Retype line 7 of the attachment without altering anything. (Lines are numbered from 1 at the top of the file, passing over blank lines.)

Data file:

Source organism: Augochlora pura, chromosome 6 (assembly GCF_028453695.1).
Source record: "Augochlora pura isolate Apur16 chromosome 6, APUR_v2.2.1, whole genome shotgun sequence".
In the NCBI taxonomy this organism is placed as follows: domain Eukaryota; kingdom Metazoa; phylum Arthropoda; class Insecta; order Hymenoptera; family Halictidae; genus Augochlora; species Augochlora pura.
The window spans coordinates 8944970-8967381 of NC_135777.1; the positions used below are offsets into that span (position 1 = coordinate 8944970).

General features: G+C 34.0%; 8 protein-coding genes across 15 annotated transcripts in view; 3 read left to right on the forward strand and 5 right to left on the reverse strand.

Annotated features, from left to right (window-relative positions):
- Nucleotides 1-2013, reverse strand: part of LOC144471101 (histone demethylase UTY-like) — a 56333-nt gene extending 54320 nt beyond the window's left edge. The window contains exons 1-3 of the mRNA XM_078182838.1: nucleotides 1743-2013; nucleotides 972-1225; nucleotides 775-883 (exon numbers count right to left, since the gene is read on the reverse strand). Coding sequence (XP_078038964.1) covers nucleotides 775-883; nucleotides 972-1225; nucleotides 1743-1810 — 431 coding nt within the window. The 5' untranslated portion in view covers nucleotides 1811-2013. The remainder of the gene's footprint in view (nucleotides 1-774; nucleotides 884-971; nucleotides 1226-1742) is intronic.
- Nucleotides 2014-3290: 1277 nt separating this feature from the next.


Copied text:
- Nucleotides 1-2013, reverse strand: part of LOC144471101 (histone demethylase UTY-like) — a 56333-nt gene extending 54320 nt beyond the window's left edge. The window contains exons 1-3 of the mRNA XM_078182838.1: nucleotides 1743-2013; nucleotides 972-1225; nucleotides 775-883 (exon numbers count right to left, since the gene is read on the reverse strand). Coding sequence (XP_078038964.1) covers nucleotides 775-883; nucleotides 972-1225; nucleotides 1743-1810 — 431 coding nt within the window. The 5' untranslated portion in view covers nucleotides 1811-2013. The remainder of the gene's footprint in view (nucleotides 1-774; nucleotides 884-971; nucleotides 1226-1742) is intronic.